A Methodology for Roadmapping Public Blockchain Networks
Roadmap format included
The blockchain industry is still in its discovery phase, progress and innovation often come in bursts. As with all research driven fields, the environment is often highly entropic and incongruent to expectations of steady progression.
The truth: it’s a paradox for us to message the entropy of the environment, then present a concrete and opaque timeline that gives the impression of concrete, steady progression. This practice, followed by many in the industry promote unrealistic expectations about how a research and discovery-oriented industry works and signals more to ambitions than realism.
So, how can we promote the truth, keep the community (you) informed, and keep our mindsets clear for the next year?
Some context before an answer
We’ve taken inspiration from mainstream and mature open source projects. They’ve got it figured out as their developer teams demand and rely on this being true.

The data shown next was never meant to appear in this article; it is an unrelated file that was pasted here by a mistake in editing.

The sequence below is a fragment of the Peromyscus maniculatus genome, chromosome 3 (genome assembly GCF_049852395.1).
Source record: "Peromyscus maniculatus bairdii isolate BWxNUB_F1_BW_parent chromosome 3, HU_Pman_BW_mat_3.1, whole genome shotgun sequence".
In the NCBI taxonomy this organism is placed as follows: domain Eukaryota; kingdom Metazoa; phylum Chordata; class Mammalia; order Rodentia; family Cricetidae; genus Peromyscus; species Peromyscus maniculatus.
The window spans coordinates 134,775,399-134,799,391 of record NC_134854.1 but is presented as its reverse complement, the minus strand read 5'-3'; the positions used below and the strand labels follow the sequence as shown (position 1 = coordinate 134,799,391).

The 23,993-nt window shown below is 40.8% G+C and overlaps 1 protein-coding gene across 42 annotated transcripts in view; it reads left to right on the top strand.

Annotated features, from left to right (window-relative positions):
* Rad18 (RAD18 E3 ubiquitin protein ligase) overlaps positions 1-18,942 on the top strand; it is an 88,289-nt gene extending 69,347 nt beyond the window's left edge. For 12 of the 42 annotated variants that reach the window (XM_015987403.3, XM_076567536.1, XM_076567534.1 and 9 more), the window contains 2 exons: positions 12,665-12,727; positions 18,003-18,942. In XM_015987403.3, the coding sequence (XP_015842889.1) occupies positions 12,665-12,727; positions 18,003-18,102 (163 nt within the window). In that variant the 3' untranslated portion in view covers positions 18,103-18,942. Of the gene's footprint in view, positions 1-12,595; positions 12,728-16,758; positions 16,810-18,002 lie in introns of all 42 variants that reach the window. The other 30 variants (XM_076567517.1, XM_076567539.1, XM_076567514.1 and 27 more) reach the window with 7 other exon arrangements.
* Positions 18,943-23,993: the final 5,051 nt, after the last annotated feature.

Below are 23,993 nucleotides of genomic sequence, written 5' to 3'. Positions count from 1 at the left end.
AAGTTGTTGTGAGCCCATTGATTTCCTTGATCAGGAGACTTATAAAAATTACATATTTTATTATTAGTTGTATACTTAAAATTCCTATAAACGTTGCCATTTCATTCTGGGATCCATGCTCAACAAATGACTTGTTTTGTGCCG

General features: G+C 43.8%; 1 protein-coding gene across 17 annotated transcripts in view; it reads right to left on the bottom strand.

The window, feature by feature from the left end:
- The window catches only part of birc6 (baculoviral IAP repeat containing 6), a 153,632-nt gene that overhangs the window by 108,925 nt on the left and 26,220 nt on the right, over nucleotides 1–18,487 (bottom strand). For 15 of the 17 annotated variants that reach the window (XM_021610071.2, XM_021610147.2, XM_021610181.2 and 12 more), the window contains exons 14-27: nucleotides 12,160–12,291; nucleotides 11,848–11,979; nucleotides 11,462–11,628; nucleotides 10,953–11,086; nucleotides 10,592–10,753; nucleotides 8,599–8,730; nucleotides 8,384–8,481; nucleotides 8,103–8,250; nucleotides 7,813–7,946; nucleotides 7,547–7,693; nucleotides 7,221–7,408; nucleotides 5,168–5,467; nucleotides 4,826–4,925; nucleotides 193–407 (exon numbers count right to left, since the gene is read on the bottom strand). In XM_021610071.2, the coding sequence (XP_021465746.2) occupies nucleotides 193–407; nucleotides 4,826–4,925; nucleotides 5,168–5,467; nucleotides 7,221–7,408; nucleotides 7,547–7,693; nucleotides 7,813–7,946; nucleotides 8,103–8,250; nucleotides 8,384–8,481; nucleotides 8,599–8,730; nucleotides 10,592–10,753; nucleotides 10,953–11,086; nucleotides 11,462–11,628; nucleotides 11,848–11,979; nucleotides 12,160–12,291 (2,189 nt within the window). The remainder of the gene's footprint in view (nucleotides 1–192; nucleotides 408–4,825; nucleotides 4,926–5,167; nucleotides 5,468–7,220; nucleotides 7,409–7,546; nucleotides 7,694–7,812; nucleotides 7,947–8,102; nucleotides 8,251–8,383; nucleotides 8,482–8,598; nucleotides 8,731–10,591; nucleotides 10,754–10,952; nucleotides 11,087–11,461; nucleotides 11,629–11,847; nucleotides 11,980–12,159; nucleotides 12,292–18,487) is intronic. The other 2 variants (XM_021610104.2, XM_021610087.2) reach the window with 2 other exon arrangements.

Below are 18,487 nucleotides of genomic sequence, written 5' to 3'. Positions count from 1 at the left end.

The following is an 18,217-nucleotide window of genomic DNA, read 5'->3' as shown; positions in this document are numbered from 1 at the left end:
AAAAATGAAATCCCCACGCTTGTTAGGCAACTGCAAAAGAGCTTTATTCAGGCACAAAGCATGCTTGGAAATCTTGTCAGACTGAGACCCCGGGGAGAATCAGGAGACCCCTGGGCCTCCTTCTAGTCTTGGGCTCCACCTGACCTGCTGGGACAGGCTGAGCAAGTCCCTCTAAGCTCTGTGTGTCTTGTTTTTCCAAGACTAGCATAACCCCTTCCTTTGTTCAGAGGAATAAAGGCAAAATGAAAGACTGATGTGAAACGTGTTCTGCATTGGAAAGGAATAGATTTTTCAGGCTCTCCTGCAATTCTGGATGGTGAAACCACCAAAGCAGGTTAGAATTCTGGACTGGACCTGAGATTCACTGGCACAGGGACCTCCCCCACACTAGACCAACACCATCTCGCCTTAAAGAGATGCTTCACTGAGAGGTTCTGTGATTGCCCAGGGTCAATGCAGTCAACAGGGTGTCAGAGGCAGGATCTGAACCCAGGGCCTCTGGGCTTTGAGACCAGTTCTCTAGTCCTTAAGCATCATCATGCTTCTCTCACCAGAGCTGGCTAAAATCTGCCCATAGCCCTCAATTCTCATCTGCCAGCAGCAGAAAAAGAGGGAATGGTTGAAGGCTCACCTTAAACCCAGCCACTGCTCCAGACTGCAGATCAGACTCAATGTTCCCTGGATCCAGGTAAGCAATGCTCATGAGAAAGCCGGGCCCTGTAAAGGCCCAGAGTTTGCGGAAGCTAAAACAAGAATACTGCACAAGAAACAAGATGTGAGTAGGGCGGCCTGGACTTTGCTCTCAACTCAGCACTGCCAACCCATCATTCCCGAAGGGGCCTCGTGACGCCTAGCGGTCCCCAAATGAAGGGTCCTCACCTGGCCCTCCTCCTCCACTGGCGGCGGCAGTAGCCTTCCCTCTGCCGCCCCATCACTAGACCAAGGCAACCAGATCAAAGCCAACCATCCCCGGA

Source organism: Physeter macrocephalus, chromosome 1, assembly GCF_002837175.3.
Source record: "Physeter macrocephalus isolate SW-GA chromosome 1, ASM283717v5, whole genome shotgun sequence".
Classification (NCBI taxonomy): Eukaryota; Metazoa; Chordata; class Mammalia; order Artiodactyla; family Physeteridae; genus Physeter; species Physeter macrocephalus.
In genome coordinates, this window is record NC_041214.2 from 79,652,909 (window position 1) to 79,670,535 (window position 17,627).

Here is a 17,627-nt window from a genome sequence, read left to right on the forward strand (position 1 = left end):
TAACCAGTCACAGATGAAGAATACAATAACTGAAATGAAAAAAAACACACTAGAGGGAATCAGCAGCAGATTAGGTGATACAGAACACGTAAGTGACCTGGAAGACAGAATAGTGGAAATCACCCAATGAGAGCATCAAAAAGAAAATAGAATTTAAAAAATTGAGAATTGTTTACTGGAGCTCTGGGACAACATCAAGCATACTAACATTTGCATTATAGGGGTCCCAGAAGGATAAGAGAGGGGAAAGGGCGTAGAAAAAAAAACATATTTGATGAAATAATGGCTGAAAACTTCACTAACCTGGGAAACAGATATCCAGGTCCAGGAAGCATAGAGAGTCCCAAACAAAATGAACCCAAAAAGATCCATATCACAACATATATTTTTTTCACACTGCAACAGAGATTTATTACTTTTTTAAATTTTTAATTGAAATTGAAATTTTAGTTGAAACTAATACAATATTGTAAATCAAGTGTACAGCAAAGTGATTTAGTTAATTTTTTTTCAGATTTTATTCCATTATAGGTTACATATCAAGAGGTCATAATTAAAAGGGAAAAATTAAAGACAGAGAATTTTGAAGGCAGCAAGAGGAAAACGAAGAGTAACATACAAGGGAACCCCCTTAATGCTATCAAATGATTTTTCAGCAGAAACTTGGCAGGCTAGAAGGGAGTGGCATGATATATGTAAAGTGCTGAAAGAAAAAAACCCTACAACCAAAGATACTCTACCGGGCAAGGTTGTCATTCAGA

Time spent in this field acclimates you to the rate at which technologies that blockchains are dependant on oscillate in progression. To observe this effect we first need to split the scope of projects within the blockchain space between:
- Tinkerers: Those that innovate use-cases on top of a blockchain platform, using existing tools that are available.
- Tool Builders: Those that seek to expand the toolbox.